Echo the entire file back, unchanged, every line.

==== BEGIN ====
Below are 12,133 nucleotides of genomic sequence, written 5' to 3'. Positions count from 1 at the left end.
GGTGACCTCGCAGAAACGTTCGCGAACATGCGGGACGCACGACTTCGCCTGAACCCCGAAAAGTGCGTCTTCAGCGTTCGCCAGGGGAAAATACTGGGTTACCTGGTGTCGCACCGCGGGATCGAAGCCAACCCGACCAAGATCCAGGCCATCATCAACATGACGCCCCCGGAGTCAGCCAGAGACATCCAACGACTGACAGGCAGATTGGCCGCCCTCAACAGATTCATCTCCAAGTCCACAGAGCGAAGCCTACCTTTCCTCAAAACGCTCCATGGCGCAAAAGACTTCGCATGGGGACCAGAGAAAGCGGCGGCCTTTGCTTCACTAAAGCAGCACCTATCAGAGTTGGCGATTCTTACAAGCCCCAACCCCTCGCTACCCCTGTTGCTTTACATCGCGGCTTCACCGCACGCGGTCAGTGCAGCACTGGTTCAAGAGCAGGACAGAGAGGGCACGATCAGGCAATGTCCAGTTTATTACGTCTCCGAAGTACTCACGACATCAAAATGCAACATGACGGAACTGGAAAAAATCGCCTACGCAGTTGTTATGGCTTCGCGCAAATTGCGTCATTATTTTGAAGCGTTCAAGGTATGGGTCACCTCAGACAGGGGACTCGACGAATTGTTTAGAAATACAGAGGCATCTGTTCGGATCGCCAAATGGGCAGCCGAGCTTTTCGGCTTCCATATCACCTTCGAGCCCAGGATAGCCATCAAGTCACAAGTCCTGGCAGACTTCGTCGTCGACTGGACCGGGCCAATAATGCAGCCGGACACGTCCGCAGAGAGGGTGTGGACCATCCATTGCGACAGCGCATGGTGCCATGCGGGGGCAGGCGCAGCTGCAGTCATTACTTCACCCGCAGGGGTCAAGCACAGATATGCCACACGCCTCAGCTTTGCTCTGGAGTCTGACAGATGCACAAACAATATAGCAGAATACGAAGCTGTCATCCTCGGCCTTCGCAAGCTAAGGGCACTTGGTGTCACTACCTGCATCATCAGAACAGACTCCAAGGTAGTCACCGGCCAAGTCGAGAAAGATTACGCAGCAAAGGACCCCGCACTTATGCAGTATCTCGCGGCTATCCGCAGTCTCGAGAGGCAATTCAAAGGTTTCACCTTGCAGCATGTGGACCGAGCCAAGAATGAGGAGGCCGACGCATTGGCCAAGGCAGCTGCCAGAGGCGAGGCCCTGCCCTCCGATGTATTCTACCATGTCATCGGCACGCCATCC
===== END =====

Below are 12,133 nucleotides of genomic sequence, written 5' to 3'. Positions count from 1 at the left end.
GGTGACCTCGCAGAAACGTTCGCGAACATGCGGGACGCACGACTTCGCCTGAACCCCGAAAAGTGCGTCTTCAGCGTTCGCCAGGGGAAAATACTGGGTTACCTGGTGTCGCACCGCGGGATCGAAGCCAACCCGACCAAGATCCAGGCCATCATCAACATGACGCCCCCGGAGTCAGCCAGAGACATCCAACGACTGACAGGCAGATTGGCCGCCCTCAACAGATTCATCTCCAAGTCCACAGAGCGAAGCCTACCTTTCCTCAAAACGCTCCATGGCGCAAAAGACTTCGCATGGGGACCAGAGAAAGCGGCGGCCTTTGCTTCACTAAAGCAGCACCTATCAGAGTTGGCGATTCTTACAAGCCCCAACCCCTCGCTACCCCTGTTGCTTTACATCGCGGCTTCACCGCACGCGGTCAGTGCAGCACTGGTTCAAGAGCAGGACAGAGAGGGCACGATCAGGCAATGTCCAGTTTATTACGTCTCCGAAGTACTCACGACATCAAAATGCAACATGACGGAACTGGAAAAAATCGCCTACGCAGTTGTTATGGCTTCGCGCAAATTGCGTCATTATTTTGAAGCGTTCAAGGTATGGGTCACCTCAGACAGGGGACTCGACGAATTGTTTAGAAATACAGAGGCATCTGTTCGGATCGCCAAATGGGCAGCCGAGCTTTTCGGCTTCCATATCACCTTCGAGCCCAGGATAGCCATCAAGTCACAAGTCCTGGCAGACTTCGTCGTCGACTGGACCGGGCCAATAATGCAGCCGGACACGTCCGCAGAGAGGGTGTGGACCATCCATTGCGACAGCGCATGGTGCCATGCGGGGGCAGGCGCAGCTGCAGTCATTACTTCACCCGCAGGGGTCAAGCACAGATATGCCACACGCCTCAGCTTTGCTCTGGAGTCTGACAGATGCACAAACAATATAGCAGAATACGAAGCTGTCATCCTCGGCCTTCGCAAGCTAAGGGCACTTGGTGTCACTACCTGCATCATCAGAACAGACTCCAAGGTAGTCACCGGCCAAGTCGAGAAAGATTACGCAGCAAAGGACCCCGCACTTATGCAGTATCTCGCGGCTATCCGCAGTCTCGAGAGGCAATTCAAAGGTTTCACCTTGCAGCATGTGGACCGAGCCAAGAATGAGGAGGCCGACGCATTGGCCAAGGCAGCTGCCAGAGGCGAGGCCCTGCCCTCCGATGTATTCTACCATGTCATCGGCACGCCATCC